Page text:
As for the overflow, I'm a little confused. I understand they can be noisy so I've done some reading. Something I read suggested a "Herbie" method. I assume I can do this with the glass-holes kit?

The part that I'm confused on is why a glass overflow and drill the tank? I was planning on having the display tank drilled an the overflow in it. Could you explain a bit more on what you suggested please?

#6
jestep

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You would use 4 pieces of glass and silicon to create the overflow instead of the black acrylic box. It's a matter of preference more than anything. What I'm describing is a herbie type setup. A herbie requires 2 drains minimum for redundancy and silence.

#7
ccapasso

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Thanks jestep!

That is what I thought you meant but wanted to make sure.

Technically I could do a herbie type setup using the glass-holes super nano con dientes if there is enough space to drill two holes right?

#8
Ichiban

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love it!!!!!!!! more info please! haha
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#9
ccapasso

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Put something together in Paint just now. Not great quality but you get the general layout.

Posted Image

Attached Thumbnails

  • shallow_layout.png

Edited by ccapasso, 04 April 2012 - 12:45 PM.


#10
andrewguilfoy

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How high is the tank off the ground. Even a 300GPH pump will be reduced a lot depending on how far the sump is below the tank. Check the pump curve charts to see what the flow will be.

A 10 gallon should be plenty. If you don't have a cabinet, you may want to try to make more of a display refugium since it is going to be visible.

The overflow is where it gets tricky. The glass holes kits work, but they are very difficult to keep silent. This is one of those fluid dynamics rules that makes an overflow sound like a toilet every few seconds. You basically need to run them at about 30% of their rated flow, if vented, for silent operation. This flow rate allows for a laminar flow pattern that basically travels down the walls of the tube with a channel of air in the center. When you increase the flow the air channel collapses and you get a toilet sound.

The other option is to run an overflow at a full siphon, which is also silent, but this requires at least 2 overflows to do properly. The primary overflow runs at full siphon, the higher one vented, and you run a pump that just surpasses the flow rate of the full siphon. The problem with this is that 1" PVC will pull much more than 1000gph at full siphon.

Personally, I would make a glass overflow and drill the tank. You have more options for getting what you want and they tend to look better.



If you have your drain line submerged in the sump below the water line, you need to introduce air by adding an external durso (ditch the elbow and that ridiculous looking tube). Also, ditching PVC hard lines and using flex pipe, such as (not spaflex) but rigid flex pipe, like an outdoor pool pump uses. They are thick and weather tough, and allow water to flow straight down the tube. I drained my last tank almost 5 times to finally learn how to shut those boxes up. You don't need to reduce the flow, they just need to be beefed up a little. The way they want you to set it up stock just doesn't work. Also, enkamat, Very large wire matting, cut a small sheet, place it on top of the overflow box like a lid. Works like a charm to break up the flow.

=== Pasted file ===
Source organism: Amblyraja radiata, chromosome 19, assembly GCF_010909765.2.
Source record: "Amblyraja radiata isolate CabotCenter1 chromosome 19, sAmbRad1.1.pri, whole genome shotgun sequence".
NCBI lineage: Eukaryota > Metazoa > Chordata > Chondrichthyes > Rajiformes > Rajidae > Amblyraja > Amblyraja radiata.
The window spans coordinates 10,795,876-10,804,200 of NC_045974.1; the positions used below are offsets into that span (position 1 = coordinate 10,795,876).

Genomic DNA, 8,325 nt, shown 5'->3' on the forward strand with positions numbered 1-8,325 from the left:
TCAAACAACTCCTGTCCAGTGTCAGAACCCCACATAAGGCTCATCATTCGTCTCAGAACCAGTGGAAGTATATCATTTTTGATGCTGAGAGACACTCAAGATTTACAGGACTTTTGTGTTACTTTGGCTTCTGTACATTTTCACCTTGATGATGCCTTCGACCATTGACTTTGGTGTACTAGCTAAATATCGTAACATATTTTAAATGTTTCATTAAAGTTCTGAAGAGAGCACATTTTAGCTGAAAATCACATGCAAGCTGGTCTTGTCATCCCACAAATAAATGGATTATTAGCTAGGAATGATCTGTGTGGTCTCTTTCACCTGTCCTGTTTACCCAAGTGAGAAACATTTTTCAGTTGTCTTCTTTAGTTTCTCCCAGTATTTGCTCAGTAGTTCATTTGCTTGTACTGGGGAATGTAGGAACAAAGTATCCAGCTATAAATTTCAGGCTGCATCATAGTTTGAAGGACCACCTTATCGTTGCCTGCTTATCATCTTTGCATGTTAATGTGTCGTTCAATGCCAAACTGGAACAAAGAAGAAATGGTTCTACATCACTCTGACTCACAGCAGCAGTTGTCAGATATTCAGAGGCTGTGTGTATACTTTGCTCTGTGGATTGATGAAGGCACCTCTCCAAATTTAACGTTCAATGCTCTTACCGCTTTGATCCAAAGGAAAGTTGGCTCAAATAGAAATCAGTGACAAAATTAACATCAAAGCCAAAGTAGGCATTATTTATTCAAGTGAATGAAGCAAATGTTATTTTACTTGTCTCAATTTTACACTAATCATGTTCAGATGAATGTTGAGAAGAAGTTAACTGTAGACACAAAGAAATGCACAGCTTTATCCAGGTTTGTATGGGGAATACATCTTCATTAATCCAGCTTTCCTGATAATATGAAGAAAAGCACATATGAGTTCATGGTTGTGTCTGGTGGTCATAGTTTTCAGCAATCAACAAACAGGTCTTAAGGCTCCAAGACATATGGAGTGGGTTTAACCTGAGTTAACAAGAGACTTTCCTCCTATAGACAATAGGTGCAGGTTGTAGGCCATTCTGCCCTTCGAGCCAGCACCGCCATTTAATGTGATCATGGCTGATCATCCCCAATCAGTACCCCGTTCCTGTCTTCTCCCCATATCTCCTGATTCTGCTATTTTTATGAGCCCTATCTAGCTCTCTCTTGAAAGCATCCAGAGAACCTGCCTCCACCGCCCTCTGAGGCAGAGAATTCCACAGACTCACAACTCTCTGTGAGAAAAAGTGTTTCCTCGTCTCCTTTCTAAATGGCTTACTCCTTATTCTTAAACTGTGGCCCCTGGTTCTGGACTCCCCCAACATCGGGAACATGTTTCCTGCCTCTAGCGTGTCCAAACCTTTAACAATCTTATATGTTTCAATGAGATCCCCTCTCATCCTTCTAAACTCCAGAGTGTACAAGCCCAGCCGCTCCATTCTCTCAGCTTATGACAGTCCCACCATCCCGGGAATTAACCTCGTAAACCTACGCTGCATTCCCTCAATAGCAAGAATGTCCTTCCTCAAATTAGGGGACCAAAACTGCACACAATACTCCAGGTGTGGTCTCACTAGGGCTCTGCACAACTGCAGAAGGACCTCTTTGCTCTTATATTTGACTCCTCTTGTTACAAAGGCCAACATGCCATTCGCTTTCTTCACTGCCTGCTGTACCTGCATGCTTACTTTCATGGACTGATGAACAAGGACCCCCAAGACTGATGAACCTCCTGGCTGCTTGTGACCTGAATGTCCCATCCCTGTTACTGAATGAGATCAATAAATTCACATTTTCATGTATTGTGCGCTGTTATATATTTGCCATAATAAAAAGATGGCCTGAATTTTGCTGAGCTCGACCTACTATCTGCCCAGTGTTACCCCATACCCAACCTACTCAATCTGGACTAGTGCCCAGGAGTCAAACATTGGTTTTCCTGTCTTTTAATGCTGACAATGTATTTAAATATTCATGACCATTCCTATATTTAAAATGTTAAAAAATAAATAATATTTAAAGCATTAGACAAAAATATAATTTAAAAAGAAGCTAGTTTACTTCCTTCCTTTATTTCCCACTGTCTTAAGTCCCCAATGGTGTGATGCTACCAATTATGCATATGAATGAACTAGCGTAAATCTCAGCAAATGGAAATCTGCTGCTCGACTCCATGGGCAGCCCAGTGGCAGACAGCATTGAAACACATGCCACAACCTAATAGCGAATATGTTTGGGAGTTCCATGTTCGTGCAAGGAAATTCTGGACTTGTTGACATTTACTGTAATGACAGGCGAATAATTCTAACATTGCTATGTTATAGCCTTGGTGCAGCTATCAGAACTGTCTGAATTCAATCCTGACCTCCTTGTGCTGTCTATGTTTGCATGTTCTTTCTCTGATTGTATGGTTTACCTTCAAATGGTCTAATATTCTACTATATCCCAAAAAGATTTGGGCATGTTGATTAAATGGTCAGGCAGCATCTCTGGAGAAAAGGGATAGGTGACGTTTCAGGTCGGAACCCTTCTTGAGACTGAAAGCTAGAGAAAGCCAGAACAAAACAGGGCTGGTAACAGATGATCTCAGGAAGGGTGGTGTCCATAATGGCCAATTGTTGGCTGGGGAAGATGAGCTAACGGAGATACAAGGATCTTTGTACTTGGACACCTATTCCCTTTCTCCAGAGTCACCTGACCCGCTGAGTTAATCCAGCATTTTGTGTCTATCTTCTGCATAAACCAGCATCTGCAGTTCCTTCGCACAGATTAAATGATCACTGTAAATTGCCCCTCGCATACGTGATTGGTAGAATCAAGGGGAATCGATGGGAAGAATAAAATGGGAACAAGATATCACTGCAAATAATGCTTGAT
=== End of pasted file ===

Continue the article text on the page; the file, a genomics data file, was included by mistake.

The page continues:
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#11
Lawnman

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If you have your drain line submerged in the sump below the water line, you need to introduce air by adding an external durso (ditch the elbow and that ridiculous looking tube). Also, ditching PVC hard lines and using flex pipe, such as (not spaflex) but rigid flex pipe, like an outdoor pool pump uses. They are thick and weather tough, and allow water to flow straight down the tube. I drained my last tank almost 5 times to finally learn how to shut those boxes up. You don't need to reduce the flow, they just need to be beefed up a little. The way they want you to set it up stock just doesn't work. Also, enkamat, Very large wire matting, cut a small sheet, place it on top of the overflow box like a lid. Works like a charm to break up the flow.

Am I reading this right you are suggesting using flex pipe instead of hard plumbed pvc pipe?

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#12
andrewguilfoy

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Yes. Just not flex PVC or spa flex, which I normally I don't mind, but can be super stiff. The pipe I used was 1 1/2 inch, kind of rigid flex pipe, clamped to a hose barb, gray, made it silent for me. Using the hard PVC works, just sounded like a toilet was running constantly. Maybe it was how I plumbed it.